The mountains of digital evidence seen in modern litigation make it easy for legal teams to become overwhelmed. Unfortunately, courts have shown no patience for lawyers who lose track of their eDiscovery projects.
In an extreme case of lawyerly ignorance, Branhaven, LLC v. Beeftek, Inc., 2013 U.S. Dist., (D. Md. Jan. 4, 2013), Maryland Magistrate Judge Susan Gauvey sanctioned the plaintiff’s attorneys for certifying their eDiscovery production even though they utterly failed to meet the discovery demands. Or, as the court put it, “plaintiff’s counsel… wrongly certified that they were responding to the document requests ‘to the best of [their] knowledge, information and belief after reasonable inquiry.’ …only sometime in June or July, did plaintiff’s junior counsel ‘wake up’ to the fact that the client had failed to appropriately respond.”
Even worse, by submitting a “large, disorganized and last minute document production,” the court found the plaintiff’s attorneys had acted with “callous disregard for their responsibilities under the rules,” and were ordered to pay attorneys’ fees and costs for the delayed production.
The plaintiff’s attorneys admitted they took a hands-off approach to the discovery process, and were not aware of the problems until late in the process. But how can any legal team be expected to understand the progress of an eDiscovery project, especially when third-party reviewers are often responsible for the day-to-day effort?
eDiscovery Analytics Anyone?
Nextpoint believes the answer is in advanced software analytics and ediscovery metrics. By eDiscovery analytics, we mean any tool or set of tools used to provide data mining, event tracking and reports to provide insight and analysis for document review. These functions range from reporting and review metrics to sophisticated search software and advanced data mining applications. Many vendors have been adding graphical views of data to eDiscovery applications, often in a dashboard view, giving review teams easy access to progress and status reports.
The purpose of this reporting functionality is to provide more insight and intelligence in the review process, allowing for better workflow and control. These tools add efficiency and reliability to the discovery process and ensure that the process is defensible and repeatable. In fact, the notes to the updated Federal Rules of Evidence Rule 502 (regarding inadvertent disclosure of work product) now reads:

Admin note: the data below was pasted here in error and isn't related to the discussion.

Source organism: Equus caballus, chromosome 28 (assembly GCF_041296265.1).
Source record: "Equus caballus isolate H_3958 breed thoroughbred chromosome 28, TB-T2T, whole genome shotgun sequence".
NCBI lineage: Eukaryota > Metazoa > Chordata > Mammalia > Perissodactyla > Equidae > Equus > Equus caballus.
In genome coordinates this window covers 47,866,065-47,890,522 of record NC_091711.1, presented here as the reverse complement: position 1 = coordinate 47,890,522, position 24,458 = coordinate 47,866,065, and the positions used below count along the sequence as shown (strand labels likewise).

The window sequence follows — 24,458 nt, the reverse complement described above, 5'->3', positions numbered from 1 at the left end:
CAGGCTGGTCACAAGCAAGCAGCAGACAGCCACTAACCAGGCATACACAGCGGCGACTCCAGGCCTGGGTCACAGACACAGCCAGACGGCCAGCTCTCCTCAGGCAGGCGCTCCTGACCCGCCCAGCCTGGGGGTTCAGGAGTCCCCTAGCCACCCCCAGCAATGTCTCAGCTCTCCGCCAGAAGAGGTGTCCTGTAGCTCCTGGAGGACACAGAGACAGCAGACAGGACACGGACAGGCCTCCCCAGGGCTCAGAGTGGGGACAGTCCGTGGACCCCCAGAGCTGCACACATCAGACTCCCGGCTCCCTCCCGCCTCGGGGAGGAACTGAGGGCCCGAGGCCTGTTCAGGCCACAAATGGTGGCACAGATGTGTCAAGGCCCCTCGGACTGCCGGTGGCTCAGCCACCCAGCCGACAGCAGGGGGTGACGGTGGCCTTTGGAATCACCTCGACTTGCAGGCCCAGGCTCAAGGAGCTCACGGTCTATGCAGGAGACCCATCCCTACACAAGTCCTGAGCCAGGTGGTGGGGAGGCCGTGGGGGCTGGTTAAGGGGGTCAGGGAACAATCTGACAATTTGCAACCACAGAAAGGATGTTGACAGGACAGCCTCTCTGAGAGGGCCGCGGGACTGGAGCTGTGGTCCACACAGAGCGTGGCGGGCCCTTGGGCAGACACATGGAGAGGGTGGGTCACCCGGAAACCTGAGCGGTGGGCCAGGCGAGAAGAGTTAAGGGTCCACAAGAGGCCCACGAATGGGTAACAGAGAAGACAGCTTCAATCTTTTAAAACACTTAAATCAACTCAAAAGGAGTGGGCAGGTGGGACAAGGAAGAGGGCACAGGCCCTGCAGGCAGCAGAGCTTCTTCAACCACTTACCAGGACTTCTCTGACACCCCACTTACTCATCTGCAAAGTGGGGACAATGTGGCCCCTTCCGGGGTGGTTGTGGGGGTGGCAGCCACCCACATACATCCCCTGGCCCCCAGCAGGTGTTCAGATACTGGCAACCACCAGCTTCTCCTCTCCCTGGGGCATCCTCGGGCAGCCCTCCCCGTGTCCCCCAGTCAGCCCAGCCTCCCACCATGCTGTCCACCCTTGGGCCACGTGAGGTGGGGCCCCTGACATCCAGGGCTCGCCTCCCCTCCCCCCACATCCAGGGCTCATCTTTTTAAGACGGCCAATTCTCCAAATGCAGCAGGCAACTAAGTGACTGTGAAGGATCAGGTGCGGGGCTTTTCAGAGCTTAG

“Depending on the circumstances, a party that uses advanced analytical software applications and linguistic tools in screening for privilege and work product may be found to have taken ‘reasonable steps’ to prevent inadvertent disclosure. The implementation of an efficient system of records management before litigation may also be relevant.”
If there’s a common reason why cases fall apart, it’s a lack of transparency and information. If legal teams don’t pay close attention or have all of the facts, mistakes can quickly pile up, compound, and sink your case. This week, Nextpoint is rolling out an enhanced set of analytics tools for our review platform.
We’ve updated Nextpoint’s reporting tools with a new, graphical interface, making mistakes like Branhaven unlikely to happen. When lawyers, project managers, and reviewers log in to Nextpoint now, they can quickly see the progress of their review projects, allowing them to more effectively manage and control the complexity and cost of any eDiscovery effort.
It’s hard to imagine attorneys remaining ignorant of the state of their discovery process when all they have to do is log in and see color-coded charts showing them exactly how far along the process is.
eDiscovery is a complicated process with lots of variables, but it doesn’t have to be mysterious and opaque. Analytical and statistical analysis is transforming the way Wall Street works, the way retailers manage inventory, and the way countless other businesses operate. The legal industry needs more of the same kind of software support, and we are taking that step.